Diversity and consumption

Consumption patterns of migrants tell interesting stories about social, economic and spatial diversity in African mega-cities. In mega-cities consumption is layered – 1st, 2nd and even 3rd hand consumption patterns through charity shops, flea markets and shops. People operate between the formal and the informal economy, where consumption is networked in ways that have not yet been adequately articulated. Who gets to shop where, when and for what? Consumption therefore traces how diverse the city is. This theme explores the relationship between diversity and consumption in African mega-cities.

Policy, political participation and governance

Urban policies fundamentally shape the lived experience and the ways in which citizenship is enabled and enacted by migrants. Mega-city governments are faced with major additional demands brought about by virtue of these cities’ positions and roles within their national urban systems and global urban networks. At the same time, mega-city governments often do not have adequate authority, power, or resources to deal effectively with these demands. Inefficient revenue collection practices and limitations imposed by highly centralized national governments on revenue raising strain the municipal governments’ ability to keep up with urban service needs (Rondinelli, 1988). The result is an ever-widening gap between the supply of and demand for jobs as well as services and utilities, and shortages in urban land and housing, particularly for the urban poor. If urbanisation denotes a process of establishing urban public and common goods, how does the city position itself in the provision of public/common goods to meet the needs of the rising population?In the context of rapidly growing African megacities that are battling to deliver basic services equitably, how policy, political participation and governance manifest has a profound impact on how diversity is managed. Current approaches to urban planning and management have to be realistic about the expectations and potentials of urban development, the limitations on the capacity of the institutions involved, and the need for flexibility in planning and implementation. What policy formulations are there to cater for these needs and how do increase demands give room for innovation by the government, the people in their lived everyday experiences? Or, is the provision of common/public good slowly turning to what Garret Hardin (1968) describes as the ‘tragedy of the urban commons’? This theme explores how urban policy and governance impacts on managing diversity in African cities.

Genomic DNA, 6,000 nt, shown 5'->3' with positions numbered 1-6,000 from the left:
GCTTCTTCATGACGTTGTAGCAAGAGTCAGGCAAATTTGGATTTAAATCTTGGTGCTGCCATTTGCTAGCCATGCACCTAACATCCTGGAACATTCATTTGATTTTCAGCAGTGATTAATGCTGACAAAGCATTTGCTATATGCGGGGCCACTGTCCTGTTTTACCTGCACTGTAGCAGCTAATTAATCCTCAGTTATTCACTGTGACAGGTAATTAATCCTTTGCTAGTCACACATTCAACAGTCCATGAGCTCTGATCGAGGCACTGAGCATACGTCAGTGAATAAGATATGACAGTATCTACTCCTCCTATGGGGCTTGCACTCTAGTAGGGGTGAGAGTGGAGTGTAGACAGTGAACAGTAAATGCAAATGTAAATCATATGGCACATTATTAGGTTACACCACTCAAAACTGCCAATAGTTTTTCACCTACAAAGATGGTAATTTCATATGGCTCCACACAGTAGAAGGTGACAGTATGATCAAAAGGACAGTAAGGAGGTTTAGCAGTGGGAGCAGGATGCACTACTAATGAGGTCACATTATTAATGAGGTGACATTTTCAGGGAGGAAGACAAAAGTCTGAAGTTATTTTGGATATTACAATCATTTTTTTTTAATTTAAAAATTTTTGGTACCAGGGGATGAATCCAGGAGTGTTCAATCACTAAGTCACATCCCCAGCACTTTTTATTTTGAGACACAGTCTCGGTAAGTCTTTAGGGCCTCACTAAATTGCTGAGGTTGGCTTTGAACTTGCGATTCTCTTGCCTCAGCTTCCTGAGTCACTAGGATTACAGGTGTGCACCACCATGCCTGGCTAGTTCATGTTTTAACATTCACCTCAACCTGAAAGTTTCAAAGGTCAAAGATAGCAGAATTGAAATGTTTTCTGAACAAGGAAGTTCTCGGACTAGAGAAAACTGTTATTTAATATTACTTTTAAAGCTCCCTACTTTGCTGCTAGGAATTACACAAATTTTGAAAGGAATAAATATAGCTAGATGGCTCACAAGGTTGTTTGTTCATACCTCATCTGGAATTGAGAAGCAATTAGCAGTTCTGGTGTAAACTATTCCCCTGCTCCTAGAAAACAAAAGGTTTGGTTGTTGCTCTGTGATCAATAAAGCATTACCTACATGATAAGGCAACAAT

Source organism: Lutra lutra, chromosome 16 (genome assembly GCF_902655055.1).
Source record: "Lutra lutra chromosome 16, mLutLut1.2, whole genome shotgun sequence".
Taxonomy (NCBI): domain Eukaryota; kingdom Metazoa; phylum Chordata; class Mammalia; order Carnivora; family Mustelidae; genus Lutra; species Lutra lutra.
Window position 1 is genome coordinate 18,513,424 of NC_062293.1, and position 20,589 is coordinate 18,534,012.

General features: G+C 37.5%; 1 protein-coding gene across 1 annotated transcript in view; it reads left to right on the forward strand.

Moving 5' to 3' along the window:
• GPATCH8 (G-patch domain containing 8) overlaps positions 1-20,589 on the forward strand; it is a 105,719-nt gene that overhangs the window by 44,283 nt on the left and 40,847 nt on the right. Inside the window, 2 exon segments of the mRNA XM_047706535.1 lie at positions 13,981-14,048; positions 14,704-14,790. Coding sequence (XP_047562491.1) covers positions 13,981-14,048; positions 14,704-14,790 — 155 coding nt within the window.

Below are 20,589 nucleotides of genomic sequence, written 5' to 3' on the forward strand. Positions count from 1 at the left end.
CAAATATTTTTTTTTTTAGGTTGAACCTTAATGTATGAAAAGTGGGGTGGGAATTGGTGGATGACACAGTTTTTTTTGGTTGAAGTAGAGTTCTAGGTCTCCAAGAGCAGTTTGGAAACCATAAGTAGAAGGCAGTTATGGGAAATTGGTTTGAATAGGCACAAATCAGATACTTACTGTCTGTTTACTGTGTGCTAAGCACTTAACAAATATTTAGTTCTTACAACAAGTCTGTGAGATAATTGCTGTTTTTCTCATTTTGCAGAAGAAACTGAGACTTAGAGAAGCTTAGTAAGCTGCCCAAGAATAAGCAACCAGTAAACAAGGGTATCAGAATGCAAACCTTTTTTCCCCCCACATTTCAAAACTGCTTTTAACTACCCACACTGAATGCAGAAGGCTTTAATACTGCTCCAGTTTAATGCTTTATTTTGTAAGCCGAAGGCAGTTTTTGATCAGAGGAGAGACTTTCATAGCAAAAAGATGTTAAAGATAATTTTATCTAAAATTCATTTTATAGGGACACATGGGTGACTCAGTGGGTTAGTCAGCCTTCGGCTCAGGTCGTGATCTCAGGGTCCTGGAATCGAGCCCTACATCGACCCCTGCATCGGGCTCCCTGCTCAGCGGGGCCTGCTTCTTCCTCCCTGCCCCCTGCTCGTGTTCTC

References

Held, D., McGrew, A., Goldblatt, D. andPerraton, J. 1999.Global transforma- tions: Politics, economics and culture. Cambridge: Polity Press.

Hardin,Garret. (1968). The tragedy of the commons. Science 162: 1243-124.

Kraas, Frauke. 2007. Megacities and global change: key priorities. The Royal Geographical Society.

Krätke, Stefan., Kathrin Wildner, and Stephan Lanz. 2012. Transnationalism and urbanism. New York: Routledge.

Kreibich,Volker. 2010.Metropolis: Our Common Future in the Urban Age? An Introduction. Unpublished paper presented at conference: Our Common Future, Hannover/Essen, 2-6 November

Rondinelli, D. A. 1988. Giant and secondary city growth in Africa. In: M. Dogan and J. Kasarda, eds., A World of Giant Cities, The Metropolis Era: Volume I. Sage, Beverly Hills, Calif.

Simone, Abdou-Maliq. 2004.For the City Yet to Come: Changing African Life in Four Cities. USA: Duke University Press.

Smith, M.P. 2005. Transnational urbanism revisited. Journal of Ethnic and Migra- tion Studies, 31(2), 235–244.

Vertovec, Steven. 2007. ‘Super-diversity and its implications’. Ethnic and Racial Studies, 30:6, 1024 – 1054.

Photo: Lagos, Nigeria. credit: flickr user satanoid.